Improving lettuce transplant quality in response to nitrogen nutrition in a floatation production system

Puffy Sound, Daniel J. Cantliffe

Abstract


'South Bay' lettuce (Lactuca sativa L.) seedlings were fertigated in floating styrofoam flats in nutrient solutions containing N at 0,15,30,45, or 60 mg-L-1. Increasing N from 0 to 60 mg-L"1 resulted in an increase in transplant shoot and root mass. The increase in shoot mass was much greater than for root mass in response to N rate, and resulted in lower values for root:shoot ratios. Relative growth rate, specific leaf area, leaf area ratio, and leaf mass ratio increased with an increase in applied N, suggesting improved transplant growth at higher N rates. Growth responses of lettuce transplant shoots and roots to applied N were consistent, regardless of season or stage of growth. Leaf tissue N always was increased by N rate applied. Lettuce head mass in the field at harvest was increased by pretransplant application with increased N. The heaviest heads were obtained from transplants grown with 60 mg-L-1 in the greenhouse. This work demonstrated that at least 60 mg-L1 N supplied via floatation irrigation, was required for improved transplant shoot and root growth in a peat + vermiculite mix low in NO3-N. Transplants grown with 60 mg-L1 N versus 15 mg-L1 N were bigger at transplanting and resulted in improved head mass at harvest.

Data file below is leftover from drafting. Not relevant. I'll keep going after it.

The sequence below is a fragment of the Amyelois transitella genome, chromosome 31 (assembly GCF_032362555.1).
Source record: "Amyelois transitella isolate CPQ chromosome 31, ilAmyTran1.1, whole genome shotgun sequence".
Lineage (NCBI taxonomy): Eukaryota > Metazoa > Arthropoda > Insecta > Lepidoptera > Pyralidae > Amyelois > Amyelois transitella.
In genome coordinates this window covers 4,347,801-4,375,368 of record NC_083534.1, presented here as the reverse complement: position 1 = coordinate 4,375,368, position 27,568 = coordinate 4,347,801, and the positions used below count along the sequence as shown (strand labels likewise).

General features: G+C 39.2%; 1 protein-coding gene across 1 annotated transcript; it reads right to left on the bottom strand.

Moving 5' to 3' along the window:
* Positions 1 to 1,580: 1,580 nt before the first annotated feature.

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Proc. Fla. State Hort. Soc.     ISSN 0886-7283